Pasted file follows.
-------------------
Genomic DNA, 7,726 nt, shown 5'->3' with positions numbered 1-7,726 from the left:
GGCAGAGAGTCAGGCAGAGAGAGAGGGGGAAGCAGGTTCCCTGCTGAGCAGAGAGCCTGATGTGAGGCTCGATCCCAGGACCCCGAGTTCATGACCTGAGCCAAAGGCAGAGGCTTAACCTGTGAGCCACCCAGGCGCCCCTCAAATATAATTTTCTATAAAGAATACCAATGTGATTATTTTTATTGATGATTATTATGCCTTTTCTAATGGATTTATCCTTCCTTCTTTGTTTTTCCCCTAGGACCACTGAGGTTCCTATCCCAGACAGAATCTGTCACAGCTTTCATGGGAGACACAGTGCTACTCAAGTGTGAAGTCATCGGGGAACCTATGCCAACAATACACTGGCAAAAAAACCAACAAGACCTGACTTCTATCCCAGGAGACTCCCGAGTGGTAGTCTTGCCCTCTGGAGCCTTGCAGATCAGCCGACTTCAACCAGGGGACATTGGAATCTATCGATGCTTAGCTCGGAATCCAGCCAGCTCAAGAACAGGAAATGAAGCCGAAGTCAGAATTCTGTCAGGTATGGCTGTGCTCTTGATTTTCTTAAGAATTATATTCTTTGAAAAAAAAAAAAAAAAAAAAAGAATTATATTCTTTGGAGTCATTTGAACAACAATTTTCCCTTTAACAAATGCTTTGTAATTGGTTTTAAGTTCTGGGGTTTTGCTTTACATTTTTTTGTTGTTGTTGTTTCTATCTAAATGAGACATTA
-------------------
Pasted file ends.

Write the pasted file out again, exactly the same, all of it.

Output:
Genomic DNA, 7,726 nt, shown 5'->3' with positions numbered 1-7,726 from the left:
GGCAGAGAGTCAGGCAGAGAGAGAGGGGGAAGCAGGTTCCCTGCTGAGCAGAGAGCCTGATGTGAGGCTCGATCCCAGGACCCCGAGTTCATGACCTGAGCCAAAGGCAGAGGCTTAACCTGTGAGCCACCCAGGCGCCCCTCAAATATAATTTTCTATAAAGAATACCAATGTGATTATTTTTATTGATGATTATTATGCCTTTTCTAATGGATTTATCCTTCCTTCTTTGTTTTTCCCCTAGGACCACTGAGGTTCCTATCCCAGACAGAATCTGTCACAGCTTTCATGGGAGACACAGTGCTACTCAAGTGTGAAGTCATCGGGGAACCTATGCCAACAATACACTGGCAAAAAAACCAACAAGACCTGACTTCTATCCCAGGAGACTCCCGAGTGGTAGTCTTGCCCTCTGGAGCCTTGCAGATCAGCCGACTTCAACCAGGGGACATTGGAATCTATCGATGCTTAGCTCGGAATCCAGCCAGCTCAAGAACAGGAAATGAAGCCGAAGTCAGAATTCTGTCAGGTATGGCTGTGCTCTTGATTTTCTTAAGAATTATATTCTTTGAAAAAAAAAAAAAAAAAAAAAGAATTATATTCTTTGGAGTCATTTGAACAACAATTTTCCCTTTAACAAATGCTTTGTAATTGGTTTTAAGTTCTGGGGTTTTGCTTTACATTTTTTTGTTGTTGTTGTTTCTATCTAAATGAGACATTA